October 28, 2014

The Met Office has confirmed funding for a £97m supercomputer to improve the Met Office's weather forecasting and climate modelling has been approved by the Government.

The new supercomputer will work 13 times faster than the current system, enabling detailed, UK-wide forecast models with a resolution of 1.5km to be run every single hour, rather than every three.

The Met Office said it would deliver a "step change" in forecast accuracy.

"It will allow us to add more precision, more detail, more accuracy to our forecasts on all time scales for tomorrow, for the next day, next week, next month and even the next century," said Met Office chief executive Rob Varley. 

At Rix, we welcome this news, as it will hopefully allow us and our customers to better plan ahead of bad weather especially in the winter months, when demand for heating oil is at its highest. Looking back at the winter of 2011, the UK's households got caught out by the extreme cold weather and heavy snow, this put huge pressure on households and the heating oil supply chain due to unprecedented demand.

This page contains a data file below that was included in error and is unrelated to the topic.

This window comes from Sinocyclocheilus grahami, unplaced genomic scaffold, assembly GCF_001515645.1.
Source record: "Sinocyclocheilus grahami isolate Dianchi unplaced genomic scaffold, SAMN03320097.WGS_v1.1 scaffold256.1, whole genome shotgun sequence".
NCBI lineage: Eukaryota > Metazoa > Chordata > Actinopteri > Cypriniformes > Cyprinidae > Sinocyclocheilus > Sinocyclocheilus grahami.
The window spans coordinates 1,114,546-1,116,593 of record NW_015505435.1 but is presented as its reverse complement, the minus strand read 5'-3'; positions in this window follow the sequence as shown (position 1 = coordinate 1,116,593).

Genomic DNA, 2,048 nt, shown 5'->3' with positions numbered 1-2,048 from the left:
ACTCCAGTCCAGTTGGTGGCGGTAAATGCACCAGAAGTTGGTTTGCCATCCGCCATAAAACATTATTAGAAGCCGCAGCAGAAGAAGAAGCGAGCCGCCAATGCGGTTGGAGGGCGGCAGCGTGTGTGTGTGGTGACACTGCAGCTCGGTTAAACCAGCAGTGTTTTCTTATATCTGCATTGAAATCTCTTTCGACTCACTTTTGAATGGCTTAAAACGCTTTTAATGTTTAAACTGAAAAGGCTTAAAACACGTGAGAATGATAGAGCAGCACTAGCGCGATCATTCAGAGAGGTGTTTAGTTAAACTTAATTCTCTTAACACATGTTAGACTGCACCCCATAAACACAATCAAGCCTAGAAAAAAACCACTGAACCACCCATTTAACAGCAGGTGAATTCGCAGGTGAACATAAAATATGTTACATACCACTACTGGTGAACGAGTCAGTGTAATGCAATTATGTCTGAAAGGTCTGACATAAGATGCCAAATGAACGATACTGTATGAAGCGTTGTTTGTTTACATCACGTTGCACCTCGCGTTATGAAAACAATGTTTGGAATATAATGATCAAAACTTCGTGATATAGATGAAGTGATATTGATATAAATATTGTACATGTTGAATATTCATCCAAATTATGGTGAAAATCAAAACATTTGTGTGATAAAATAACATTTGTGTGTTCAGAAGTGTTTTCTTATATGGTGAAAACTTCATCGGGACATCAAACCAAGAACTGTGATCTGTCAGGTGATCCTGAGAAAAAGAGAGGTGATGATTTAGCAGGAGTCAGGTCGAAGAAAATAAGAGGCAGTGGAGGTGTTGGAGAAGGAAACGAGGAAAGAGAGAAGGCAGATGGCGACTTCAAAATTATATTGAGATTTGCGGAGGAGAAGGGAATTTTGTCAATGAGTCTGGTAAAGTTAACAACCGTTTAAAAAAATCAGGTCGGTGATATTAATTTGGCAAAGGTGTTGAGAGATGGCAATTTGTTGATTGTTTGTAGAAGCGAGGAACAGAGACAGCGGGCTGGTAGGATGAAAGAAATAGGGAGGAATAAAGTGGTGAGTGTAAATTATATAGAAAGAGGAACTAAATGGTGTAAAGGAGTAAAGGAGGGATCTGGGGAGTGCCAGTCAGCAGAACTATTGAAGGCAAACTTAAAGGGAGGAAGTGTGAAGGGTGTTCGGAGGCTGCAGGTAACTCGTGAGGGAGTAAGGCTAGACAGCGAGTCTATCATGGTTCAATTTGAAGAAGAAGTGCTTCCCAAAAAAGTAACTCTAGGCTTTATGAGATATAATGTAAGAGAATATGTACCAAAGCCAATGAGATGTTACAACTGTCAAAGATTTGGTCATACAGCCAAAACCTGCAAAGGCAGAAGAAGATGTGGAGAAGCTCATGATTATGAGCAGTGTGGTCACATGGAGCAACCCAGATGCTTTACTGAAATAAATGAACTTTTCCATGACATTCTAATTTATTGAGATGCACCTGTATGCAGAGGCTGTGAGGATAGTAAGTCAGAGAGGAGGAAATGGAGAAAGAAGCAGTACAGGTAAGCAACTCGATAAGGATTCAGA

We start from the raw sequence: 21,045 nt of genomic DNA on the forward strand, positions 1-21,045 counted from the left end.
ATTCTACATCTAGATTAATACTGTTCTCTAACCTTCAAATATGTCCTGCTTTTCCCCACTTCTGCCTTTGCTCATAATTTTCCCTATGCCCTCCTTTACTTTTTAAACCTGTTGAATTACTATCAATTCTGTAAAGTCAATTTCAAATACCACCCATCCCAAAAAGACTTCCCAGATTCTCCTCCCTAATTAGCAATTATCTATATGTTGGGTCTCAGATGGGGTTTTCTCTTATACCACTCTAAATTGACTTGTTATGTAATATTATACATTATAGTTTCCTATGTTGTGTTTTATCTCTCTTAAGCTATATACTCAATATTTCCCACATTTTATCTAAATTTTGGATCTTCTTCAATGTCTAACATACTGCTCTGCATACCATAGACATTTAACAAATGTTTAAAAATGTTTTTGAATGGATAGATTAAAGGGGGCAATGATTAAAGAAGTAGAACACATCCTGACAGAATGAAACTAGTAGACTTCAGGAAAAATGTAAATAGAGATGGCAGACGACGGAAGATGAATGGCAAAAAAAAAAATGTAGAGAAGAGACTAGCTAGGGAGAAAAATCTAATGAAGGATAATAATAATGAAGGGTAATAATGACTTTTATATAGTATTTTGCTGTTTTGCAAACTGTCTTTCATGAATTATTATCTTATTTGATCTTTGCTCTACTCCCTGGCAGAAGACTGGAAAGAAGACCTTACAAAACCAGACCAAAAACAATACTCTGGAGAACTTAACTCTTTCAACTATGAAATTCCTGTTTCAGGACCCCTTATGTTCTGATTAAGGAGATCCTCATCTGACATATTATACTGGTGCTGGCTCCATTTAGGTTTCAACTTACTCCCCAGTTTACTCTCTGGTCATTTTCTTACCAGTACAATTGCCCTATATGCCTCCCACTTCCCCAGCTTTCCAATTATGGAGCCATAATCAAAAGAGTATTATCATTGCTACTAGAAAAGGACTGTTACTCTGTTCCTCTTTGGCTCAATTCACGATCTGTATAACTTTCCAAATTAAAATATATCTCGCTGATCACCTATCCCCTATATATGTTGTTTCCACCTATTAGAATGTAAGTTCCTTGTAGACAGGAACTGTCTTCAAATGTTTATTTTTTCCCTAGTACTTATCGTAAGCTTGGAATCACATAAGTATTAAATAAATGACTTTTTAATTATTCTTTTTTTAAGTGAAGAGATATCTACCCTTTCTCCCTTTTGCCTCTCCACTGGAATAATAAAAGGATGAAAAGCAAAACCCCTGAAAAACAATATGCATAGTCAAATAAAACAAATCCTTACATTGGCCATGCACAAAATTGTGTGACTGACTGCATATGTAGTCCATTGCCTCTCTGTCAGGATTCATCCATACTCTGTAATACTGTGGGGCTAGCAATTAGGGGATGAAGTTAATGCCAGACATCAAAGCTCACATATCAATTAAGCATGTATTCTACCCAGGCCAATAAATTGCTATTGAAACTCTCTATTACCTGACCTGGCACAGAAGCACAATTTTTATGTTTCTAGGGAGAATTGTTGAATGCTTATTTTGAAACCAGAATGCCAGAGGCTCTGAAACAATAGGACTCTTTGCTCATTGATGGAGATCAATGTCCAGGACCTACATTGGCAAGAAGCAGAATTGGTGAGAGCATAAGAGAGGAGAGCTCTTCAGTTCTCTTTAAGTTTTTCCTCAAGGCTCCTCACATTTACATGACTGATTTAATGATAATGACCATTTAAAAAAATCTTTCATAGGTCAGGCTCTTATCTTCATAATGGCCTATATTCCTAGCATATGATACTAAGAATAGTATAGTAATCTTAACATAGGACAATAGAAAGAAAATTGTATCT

It will address one of the key challenges of climate projections - to "answer the real questions people need to know", said Mr Varley.

"We can tell you that the global average temperature is going to increase by 3C or 4C if we carry on as we are - but the critical question is what is that going to mean for London?

"What is it going to mean for Scotland? What is it going to mean for my back garden? At the moment the general looks that we can produce really don't answer those kinds of questions," he told BBC Radio 4's Today.

Mr Varley said he was "absolutely delighted" the government had confirmed its investment, which was first promised by the chancellor in the 2013 Autumn Statement.

The new system will be housed partly at the Met Office headquarters in Exeter and partly at a new facility in the Exeter Science Park, and will reach its full capacity in 2017.

At that point, its processing power will be 16 petaflops - meaning it can perform 16 quadrillion calculations every second.

The "Cray XC40" machine will have 480,000 central processing units or CPUs, which is 12 times as many as the current Met Office supercomputer, made by IBM. At 140 tonnes, it will also be three times heavier.



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